Fried and co-producer Cary Woods asked Mike Myers to play Charlie MacKenzie because of the success he had with the film Wayne's World.[5] He agreed because he liked the script, as many of his friends also had a fear of commitment, and "were all suffering from cold feet and what is cold feet but a low-grade terror? This story just expands on that terror."[6] Before he was approached, Woody Allen considered playing Charlie. Chevy Chase, Albert Brooks, and Martin Short also considered the role but did not like the character.[5] Sharon Stone was initially set to play Harriet Michaels, the supposed axe murderer of the film's title.

Like Myers, who has two roles in the film, Stone wanted to play Harriet and the role of Rose, Harriet's sister, the latter portrayed in the film by Amanda Plummer. Studio executives at Sony did not like the idea of Stone playing both roles, and she therefore refused to accept the part. Nancy Travis was then cast in the role instead. Travis was drawn to her character's "qualities of danger and compassion mixed with humor [which] make her an intriguing character."[3]

Anthony LaPaglia said that his character "has grand illusions of being Serpico, you know he's ready to fight crime like his hero did. But he's just not competent."[3] When the actors attended the first cast read-through of the script, Charlie's father, Stuart, had not yet been cast. Myers read the character's lines and the filmmakers so enjoyed his interpretation that they realized he could play that role as well.[3] The film also features cameos by Charles Grodin, Phil Hartman, Michael Richards, Mike Hagerty, Debi Mazar, Steven Wright, and Alan Arkin, the latter appearing uncredited as Tony's sensitive boss. They all agreed to be in the film for the opportunity of working with Myers.[3]

Principal photography

To fit both Charlie and his father in the same scene together, the filmmakers used a split-screen process. To look the role of Stuart, Myers spent over three-and-a-half hours having special prosthetic make-up applied.[3] While filming scenes in the butcher shop, Nancy Travis was distracted by Myers' antics and accidentally took off the tip of her middle finger on her left hand while chopping vegetables with a kitchen knife.[4] A local doctor sewed her finger back together. Travis said that she and Myers frequently improvised together, and he taught her more about comedy and showed her "how to be relaxed and spontaneous on the set."[4]

There were stories in the press that Myers' over-inflated ego forced extensive re-shoots on the film, and that he tried to deny Robbie Fox credit for writing the film.[5] On the set, director Thomas Schlamme said that he had his differences with Myers over how the film should be shaped. He said that Myers was "taking a stretch beyond his usual self and was playing outside himself. Personality clashes were bound to happen. We struggled."[4] The director denied that Myers was a control freak, and praised the "total commitment to his work. (But) yes, it was difficult."[4] In addition, several major newspapers and magazines claimed that the film went over budget, with in-fighting among the principal actors and lengthy release delays, and that it was unfunny.[4] Despite these early reports, So I Married an Axe Murderer scored high at test screenings.[7]


Set in San Francisco, California, the film features many famous sights and neighborhoods of the Golden State metropolis, including the Golden Gate Bridge, the Palace of Fine Arts and Alcatraz. One scene on Alcatraz was filmed in "A" block, an area that is still in its original state from 1912 and is not open to the public. The space for actors, crew and equipment is narrow, a challenge also faced by the makers of The Rock, which features Nicolas Cage and Sean Connery as characters breaking in to the prison complex.[3] The tiny Cloverdale Municipal Airport is also in the film.[8]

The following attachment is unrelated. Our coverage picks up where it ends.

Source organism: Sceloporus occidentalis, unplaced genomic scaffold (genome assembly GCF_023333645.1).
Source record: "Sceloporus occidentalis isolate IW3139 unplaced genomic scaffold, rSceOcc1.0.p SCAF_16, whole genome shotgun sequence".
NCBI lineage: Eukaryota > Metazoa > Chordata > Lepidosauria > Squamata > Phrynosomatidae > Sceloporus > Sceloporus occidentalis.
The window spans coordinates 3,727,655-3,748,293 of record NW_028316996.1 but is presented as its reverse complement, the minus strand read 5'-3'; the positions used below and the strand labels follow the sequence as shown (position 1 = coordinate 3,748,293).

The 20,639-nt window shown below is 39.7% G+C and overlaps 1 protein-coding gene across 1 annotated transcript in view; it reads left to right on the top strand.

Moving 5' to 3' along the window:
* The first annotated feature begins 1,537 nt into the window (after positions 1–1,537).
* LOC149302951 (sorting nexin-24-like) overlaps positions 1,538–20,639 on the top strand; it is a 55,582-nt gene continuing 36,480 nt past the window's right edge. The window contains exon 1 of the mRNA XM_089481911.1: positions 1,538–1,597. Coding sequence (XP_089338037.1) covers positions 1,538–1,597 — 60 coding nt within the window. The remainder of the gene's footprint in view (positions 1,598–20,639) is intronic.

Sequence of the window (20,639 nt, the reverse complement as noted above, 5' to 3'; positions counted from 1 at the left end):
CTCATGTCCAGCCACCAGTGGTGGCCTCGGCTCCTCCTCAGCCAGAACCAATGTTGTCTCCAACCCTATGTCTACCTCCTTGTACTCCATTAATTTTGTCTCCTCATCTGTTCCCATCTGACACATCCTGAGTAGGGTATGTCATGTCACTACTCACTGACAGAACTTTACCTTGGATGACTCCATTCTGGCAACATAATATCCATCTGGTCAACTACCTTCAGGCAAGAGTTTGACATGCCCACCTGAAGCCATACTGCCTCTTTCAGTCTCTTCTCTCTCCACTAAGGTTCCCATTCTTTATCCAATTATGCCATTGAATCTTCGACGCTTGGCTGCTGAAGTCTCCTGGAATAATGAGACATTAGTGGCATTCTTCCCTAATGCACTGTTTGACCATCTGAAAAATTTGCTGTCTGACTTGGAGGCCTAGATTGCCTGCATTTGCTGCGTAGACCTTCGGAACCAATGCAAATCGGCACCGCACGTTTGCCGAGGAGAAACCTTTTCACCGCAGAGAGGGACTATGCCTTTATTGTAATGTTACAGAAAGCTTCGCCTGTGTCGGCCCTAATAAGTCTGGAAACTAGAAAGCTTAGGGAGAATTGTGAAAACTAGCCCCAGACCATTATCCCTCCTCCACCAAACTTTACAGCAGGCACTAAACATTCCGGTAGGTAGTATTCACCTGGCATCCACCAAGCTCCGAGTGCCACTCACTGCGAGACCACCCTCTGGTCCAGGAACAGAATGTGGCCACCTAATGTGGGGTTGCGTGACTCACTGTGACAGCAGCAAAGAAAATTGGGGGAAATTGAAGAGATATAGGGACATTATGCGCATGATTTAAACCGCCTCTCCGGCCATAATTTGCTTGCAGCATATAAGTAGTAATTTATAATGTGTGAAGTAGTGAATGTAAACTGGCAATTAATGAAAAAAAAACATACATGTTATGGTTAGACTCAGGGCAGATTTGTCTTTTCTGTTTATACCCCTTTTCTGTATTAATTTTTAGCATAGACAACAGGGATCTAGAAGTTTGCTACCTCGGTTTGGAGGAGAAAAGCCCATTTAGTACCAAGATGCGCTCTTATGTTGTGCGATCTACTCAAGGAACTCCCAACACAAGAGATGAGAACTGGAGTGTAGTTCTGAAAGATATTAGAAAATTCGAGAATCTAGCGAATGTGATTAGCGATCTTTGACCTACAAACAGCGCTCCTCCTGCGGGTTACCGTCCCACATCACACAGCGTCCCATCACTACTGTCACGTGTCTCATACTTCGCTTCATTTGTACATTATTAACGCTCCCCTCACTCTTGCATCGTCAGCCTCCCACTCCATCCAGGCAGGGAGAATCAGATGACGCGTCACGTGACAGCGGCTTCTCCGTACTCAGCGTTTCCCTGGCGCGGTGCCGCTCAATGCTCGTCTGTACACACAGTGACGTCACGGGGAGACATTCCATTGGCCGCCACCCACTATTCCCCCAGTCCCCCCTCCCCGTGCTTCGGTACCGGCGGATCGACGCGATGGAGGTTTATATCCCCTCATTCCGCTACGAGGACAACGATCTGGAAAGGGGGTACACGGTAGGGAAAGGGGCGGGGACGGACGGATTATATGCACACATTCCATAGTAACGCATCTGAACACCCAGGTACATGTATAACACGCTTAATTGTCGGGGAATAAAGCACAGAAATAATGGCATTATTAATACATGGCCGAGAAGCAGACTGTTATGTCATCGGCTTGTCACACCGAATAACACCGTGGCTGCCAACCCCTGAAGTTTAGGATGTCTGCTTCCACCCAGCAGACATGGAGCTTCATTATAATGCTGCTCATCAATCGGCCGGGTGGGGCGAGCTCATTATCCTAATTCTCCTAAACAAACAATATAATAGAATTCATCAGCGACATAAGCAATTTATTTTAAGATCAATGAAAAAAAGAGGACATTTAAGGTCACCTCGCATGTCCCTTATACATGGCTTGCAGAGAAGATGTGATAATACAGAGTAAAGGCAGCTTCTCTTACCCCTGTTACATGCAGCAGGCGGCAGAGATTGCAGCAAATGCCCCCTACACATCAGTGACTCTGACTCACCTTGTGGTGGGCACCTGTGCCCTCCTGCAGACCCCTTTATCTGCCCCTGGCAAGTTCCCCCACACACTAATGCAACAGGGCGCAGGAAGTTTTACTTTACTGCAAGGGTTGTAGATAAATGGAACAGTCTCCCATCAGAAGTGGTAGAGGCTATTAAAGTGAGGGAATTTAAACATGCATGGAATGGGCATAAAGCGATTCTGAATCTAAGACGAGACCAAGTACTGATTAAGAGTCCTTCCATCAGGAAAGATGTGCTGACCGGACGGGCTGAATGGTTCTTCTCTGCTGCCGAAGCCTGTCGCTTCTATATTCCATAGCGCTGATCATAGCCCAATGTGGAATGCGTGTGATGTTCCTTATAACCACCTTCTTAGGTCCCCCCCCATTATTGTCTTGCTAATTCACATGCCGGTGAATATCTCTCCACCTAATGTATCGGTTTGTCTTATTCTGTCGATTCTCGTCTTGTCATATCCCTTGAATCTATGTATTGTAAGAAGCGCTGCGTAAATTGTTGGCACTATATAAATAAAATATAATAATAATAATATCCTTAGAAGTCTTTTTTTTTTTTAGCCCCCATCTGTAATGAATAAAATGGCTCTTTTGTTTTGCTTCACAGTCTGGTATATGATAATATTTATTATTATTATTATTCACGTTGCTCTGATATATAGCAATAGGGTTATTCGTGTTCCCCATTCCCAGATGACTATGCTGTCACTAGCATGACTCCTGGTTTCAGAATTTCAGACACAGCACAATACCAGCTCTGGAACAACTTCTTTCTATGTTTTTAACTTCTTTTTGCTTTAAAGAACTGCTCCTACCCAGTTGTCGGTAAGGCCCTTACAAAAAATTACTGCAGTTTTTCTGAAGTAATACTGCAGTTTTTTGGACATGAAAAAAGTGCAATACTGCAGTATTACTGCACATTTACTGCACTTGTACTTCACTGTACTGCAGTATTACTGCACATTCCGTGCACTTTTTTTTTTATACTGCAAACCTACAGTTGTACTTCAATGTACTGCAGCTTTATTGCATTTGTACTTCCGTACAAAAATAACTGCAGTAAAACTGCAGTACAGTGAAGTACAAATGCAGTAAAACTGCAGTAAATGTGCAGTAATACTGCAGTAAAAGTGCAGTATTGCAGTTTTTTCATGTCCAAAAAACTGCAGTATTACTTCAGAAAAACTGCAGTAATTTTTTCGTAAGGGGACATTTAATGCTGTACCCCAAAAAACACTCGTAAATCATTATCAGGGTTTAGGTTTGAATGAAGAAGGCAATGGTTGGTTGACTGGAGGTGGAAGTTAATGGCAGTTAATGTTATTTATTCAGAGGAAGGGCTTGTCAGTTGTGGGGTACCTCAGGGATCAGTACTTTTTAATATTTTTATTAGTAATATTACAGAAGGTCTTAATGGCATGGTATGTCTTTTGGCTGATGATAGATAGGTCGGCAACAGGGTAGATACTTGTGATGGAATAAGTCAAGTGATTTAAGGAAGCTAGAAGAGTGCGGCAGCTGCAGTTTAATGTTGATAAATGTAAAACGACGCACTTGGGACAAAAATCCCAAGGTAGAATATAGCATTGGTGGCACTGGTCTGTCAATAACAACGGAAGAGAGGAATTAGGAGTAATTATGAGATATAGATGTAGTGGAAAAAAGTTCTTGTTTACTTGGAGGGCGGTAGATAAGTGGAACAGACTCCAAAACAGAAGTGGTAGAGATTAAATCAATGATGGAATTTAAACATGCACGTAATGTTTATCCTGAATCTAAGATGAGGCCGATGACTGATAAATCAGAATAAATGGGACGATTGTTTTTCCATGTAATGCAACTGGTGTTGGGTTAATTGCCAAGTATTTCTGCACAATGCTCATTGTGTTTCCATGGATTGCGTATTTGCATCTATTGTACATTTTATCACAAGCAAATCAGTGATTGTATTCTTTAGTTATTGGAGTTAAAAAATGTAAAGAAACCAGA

The restaurant where Myers and Travis' characters double date with LaPaglia and Debi Mazar's is the Fog City Diner. The butcher shop used for "Meats of the World" was Prudente Meats on Grant Ave, in the North Beach Section of San Francisco.

The scene where Charlie breaks up with Harriet was set in Alamo Square, the background showing the skyline of the city.

The final scenes are set at Dunsmuir House in the East Oakland foothills. Additional special effects and matte paintings created the illusion that the location was secluded among mountains.[3] The exterior shot for the café, Cafe Roads, where Myers recites his beat poetry, is the bar Vesuvio, at Columbus Avenue and Jack Kerouac Alley. The filmmakers picked San Francisco as the film's setting because it was an ideal place for a poet like Charlie to live.

Myers has said that he was attracted to its "coffeehouse culture, with its clothes and music and its whole sensibility ... people aren't going to bars as much. They tend to go out and have coffee."[3] Several sets were built in warehouses near Candlestick Park, and these soundstages were used for many weeks.[3]


So I Married an Axe Murderer (Original Motion Picture Soundtrack)
Soundtrack album by
Various artists
ReleasedJuly 27, 1993
Professional ratings
Review scores


  1. Boo Radleys - "There She Goes" 2:18
  2. Toad the Wet Sprocket - "Brother" 4:04
  3. Soul Asylum - "The Break" 2:46
  4. Chris Whitley - "Starve To Death" 3:14
  5. Big Audio Dynamite II - "Rush" 3:55
  6. Mike Myers - "This Poem Sucks" 2:04
  7. Ned's Atomic Dustbin - "Saturday Night" 3:08
  8. The Darling Buds - "Long Day In The Universe" 4:08
  9. The Spin Doctors - "Two Princes" 4:15
  10. Suede - "My Insatiable One" 2:57
  11. Sun-60 - "Maybe Baby" 3:43
  12. The La's - "There She Goes" 2:42

Other music in the film


The film's original score was composed and conducted by Bruce Broughton. Due to the film's having a heavy emphasis on popular music, several of Broughton's cues were replaced with songs (such as his main title music being supplanted by The Boo Radleys' version of "There She Goes," and "Butcher Shop Montage" having Big Audio Dynamite's "Rush" substituted).